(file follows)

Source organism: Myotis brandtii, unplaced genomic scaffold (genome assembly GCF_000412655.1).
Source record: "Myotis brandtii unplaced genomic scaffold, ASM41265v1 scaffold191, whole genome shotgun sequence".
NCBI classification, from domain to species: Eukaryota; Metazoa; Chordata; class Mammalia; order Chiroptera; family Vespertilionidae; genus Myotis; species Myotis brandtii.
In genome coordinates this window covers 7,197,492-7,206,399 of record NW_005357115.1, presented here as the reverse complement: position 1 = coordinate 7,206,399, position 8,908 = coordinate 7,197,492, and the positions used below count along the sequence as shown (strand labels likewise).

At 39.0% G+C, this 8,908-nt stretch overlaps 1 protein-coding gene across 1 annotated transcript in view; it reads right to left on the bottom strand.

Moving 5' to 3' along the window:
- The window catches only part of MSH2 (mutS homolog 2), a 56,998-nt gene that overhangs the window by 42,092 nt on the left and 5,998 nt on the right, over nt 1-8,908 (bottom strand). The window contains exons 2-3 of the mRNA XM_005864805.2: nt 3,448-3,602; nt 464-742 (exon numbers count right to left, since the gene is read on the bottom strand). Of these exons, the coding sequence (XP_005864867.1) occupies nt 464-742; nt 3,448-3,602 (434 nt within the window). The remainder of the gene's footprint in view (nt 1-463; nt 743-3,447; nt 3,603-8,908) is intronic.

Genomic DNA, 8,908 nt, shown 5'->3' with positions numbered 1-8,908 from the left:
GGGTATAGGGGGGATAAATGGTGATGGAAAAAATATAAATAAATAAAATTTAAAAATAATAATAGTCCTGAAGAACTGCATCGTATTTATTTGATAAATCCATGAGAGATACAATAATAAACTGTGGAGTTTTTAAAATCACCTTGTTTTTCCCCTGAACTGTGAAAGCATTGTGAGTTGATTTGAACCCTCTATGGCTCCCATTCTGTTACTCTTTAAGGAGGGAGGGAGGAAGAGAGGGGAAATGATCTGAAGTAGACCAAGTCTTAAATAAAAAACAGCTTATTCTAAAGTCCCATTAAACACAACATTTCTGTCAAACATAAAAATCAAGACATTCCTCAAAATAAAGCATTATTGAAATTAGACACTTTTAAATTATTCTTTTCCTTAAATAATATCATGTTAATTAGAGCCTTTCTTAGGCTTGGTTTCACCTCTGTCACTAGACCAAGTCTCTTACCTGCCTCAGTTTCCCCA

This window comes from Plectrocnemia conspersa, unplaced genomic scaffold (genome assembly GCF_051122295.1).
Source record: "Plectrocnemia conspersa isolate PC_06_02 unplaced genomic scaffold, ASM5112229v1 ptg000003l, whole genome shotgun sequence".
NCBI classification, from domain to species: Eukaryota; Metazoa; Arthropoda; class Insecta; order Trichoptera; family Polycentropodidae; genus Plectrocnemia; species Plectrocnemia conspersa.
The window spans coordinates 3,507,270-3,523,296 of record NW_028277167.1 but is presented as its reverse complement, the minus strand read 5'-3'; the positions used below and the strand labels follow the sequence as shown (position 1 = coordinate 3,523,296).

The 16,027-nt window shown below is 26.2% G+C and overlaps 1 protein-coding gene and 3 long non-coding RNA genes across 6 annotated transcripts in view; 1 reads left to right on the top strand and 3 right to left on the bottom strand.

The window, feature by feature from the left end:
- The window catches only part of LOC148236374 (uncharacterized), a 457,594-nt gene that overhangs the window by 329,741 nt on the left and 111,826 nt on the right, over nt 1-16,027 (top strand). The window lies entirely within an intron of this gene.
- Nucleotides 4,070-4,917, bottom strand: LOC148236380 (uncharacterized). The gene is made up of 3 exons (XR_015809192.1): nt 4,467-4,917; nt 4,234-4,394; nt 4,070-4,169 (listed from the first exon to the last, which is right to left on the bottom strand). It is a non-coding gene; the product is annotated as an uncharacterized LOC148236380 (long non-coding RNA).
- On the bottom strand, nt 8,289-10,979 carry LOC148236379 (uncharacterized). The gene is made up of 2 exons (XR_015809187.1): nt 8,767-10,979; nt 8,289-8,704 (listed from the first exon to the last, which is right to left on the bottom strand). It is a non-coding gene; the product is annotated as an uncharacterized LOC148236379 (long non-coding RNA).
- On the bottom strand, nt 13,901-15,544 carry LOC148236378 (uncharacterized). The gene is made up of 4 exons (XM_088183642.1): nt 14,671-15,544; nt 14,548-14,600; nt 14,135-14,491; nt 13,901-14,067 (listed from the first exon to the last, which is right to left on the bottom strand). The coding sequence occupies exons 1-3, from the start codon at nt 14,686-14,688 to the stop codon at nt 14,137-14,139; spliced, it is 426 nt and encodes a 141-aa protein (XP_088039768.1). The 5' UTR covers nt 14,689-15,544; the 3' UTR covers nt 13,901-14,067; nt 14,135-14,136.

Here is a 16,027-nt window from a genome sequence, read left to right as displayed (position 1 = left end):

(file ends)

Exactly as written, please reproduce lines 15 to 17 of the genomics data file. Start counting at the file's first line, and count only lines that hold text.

The window, feature by feature from the left end:
- The window catches only part of LOC148236374 (uncharacterized), a 457,594-nt gene that overhangs the window by 329,741 nt on the left and 111,826 nt on the right, over nt 1-16,027 (top strand). The window lies entirely within an intron of this gene.
- Nucleotides 4,070-4,917, bottom strand: LOC148236380 (uncharacterized). The gene is made up of 3 exons (XR_015809192.1): nt 4,467-4,917; nt 4,234-4,394; nt 4,070-4,169 (listed from the first exon to the last, which is right to left on the bottom strand). It is a non-coding gene; the product is annotated as an uncharacterized LOC148236380 (long non-coding RNA).